'Agric. c 44, comp. the representation which Pliny gives of this "im. manissima bellua" panegyr, c 48.

* We cannot therefore allow Dr. Lücke the right of speaking about“ a fluctuating of the ecclesiastical tradition touching the time of exile and the writing of the Apoc, (see his attempt at a thorough introduction to the Revelation of John,” p. 409). Tradition, so far as it has an historical char. acter, delivers unanimous testimony. Variations from it consist of isolated subjective opinions which are mutually contradictory.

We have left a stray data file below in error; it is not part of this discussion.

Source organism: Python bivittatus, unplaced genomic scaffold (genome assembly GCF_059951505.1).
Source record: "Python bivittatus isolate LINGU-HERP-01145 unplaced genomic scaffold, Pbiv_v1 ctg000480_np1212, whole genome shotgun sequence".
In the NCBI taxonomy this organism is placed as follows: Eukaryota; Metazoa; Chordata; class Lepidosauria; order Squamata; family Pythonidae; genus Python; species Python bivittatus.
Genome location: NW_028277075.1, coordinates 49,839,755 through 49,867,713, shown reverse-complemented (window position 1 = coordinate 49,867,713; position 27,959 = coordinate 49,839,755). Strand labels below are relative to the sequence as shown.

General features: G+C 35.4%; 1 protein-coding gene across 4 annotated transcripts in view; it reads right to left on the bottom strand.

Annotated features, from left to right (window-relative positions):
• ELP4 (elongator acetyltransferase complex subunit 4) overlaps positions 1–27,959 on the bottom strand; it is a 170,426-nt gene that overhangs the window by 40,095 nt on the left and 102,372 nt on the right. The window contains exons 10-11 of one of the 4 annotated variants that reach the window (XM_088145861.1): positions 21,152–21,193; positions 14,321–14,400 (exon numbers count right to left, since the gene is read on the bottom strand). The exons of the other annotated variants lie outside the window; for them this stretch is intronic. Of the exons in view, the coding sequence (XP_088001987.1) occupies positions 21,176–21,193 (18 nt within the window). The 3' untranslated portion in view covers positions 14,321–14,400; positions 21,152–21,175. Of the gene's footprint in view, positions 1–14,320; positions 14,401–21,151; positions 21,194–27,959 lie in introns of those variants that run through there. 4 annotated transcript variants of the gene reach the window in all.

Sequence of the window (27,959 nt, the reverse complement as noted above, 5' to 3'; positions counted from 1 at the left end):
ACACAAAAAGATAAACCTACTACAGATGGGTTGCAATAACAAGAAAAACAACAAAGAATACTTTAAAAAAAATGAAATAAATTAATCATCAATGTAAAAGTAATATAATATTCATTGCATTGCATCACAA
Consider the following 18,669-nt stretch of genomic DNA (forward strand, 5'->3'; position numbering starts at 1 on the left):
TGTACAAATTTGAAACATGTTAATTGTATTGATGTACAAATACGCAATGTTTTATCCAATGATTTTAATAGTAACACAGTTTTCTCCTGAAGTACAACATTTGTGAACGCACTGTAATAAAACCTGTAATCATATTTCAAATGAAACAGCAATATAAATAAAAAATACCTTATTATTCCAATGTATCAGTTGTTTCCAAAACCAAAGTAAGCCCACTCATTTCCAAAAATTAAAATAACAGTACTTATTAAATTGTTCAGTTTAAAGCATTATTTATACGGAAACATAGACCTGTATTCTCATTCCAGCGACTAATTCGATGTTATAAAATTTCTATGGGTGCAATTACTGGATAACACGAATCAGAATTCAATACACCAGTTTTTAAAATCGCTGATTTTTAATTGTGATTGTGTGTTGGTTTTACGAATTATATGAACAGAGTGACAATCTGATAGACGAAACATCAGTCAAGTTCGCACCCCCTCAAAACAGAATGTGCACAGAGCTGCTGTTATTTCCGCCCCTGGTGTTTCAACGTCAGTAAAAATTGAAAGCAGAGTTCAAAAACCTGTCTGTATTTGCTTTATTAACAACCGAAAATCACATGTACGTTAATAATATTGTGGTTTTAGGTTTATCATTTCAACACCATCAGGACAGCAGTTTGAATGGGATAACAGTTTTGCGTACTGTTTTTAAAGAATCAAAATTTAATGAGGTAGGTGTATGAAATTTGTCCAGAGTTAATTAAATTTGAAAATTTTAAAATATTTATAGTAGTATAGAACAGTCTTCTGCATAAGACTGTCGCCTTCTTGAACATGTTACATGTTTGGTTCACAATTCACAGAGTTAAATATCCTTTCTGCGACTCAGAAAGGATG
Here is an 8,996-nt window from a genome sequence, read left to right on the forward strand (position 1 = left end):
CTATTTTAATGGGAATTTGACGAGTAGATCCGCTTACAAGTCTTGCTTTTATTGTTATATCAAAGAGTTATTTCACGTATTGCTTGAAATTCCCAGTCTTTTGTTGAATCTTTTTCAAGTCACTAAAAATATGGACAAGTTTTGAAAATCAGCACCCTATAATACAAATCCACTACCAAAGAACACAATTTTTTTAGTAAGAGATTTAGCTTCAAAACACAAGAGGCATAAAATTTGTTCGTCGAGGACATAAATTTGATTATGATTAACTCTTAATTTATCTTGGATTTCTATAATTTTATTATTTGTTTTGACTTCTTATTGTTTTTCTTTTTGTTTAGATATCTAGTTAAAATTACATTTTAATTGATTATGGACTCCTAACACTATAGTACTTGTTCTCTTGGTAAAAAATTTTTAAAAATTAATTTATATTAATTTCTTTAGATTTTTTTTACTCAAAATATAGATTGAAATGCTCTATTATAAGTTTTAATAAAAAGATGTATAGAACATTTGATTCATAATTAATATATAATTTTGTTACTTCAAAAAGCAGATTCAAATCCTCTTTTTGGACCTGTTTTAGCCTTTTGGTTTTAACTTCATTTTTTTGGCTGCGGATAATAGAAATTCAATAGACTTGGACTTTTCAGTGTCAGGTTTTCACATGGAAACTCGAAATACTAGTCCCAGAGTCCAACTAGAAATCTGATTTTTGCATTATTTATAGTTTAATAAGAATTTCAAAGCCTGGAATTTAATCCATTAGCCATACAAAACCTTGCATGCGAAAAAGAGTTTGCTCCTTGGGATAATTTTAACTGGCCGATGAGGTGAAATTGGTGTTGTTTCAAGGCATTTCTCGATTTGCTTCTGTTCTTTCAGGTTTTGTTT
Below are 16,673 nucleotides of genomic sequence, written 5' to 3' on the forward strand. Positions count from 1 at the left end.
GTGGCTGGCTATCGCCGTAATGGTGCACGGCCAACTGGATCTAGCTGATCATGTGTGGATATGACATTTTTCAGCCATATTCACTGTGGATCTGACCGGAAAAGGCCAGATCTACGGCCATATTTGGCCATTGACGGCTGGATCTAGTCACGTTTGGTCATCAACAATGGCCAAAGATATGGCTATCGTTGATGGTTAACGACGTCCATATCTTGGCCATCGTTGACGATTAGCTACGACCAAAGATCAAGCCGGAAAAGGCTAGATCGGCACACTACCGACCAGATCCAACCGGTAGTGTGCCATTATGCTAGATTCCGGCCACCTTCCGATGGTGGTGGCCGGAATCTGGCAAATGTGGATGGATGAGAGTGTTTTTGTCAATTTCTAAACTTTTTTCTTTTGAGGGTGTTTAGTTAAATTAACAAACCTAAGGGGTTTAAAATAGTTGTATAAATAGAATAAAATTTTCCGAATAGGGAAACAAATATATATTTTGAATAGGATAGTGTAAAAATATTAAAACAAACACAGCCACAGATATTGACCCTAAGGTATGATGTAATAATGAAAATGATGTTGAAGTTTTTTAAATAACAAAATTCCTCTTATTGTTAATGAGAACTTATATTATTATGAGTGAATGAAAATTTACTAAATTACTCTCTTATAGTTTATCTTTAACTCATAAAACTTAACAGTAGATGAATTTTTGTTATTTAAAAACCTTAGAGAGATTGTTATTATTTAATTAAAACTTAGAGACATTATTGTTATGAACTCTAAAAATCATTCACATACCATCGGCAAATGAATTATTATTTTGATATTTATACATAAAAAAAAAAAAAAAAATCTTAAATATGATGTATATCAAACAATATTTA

3 Namely, in the writing : Revelatio, quam Deus Joanni Evangelistæ in Patmo insula dedit, in quam a Nerone Caesare relegatus fuerat. The Syre iac translation, however, of the Apoc. is not found in the original Peschito and belongs to the i hiloxeniana, or their revision by Thomus; it dates therefore from the 7th century, according to the account of a Florestinian Ms. from the year 622 (comp. Hug's introd. in N. T., I p. 353 &c., and De Wetie's, $11, a.), and its isolated account concerning the composition of the Apoc. has for this reason no critical value. Touching this point Theophylact of the 12th century deserves still less attention, because he evidently con. founds two things evtirely distinct in character, supposing (comment on Ev. Joh. Int.) the Gospel of John lo have been composed on the island of Patmos 32 years after the ascension of Christ, in the time of Nero whore he does not mention-an opinion universally rejected. Hence it may be inferred with what reason Guericke (Int. p. 285) should in this connection speak of the "critical and discerning" Theophylact.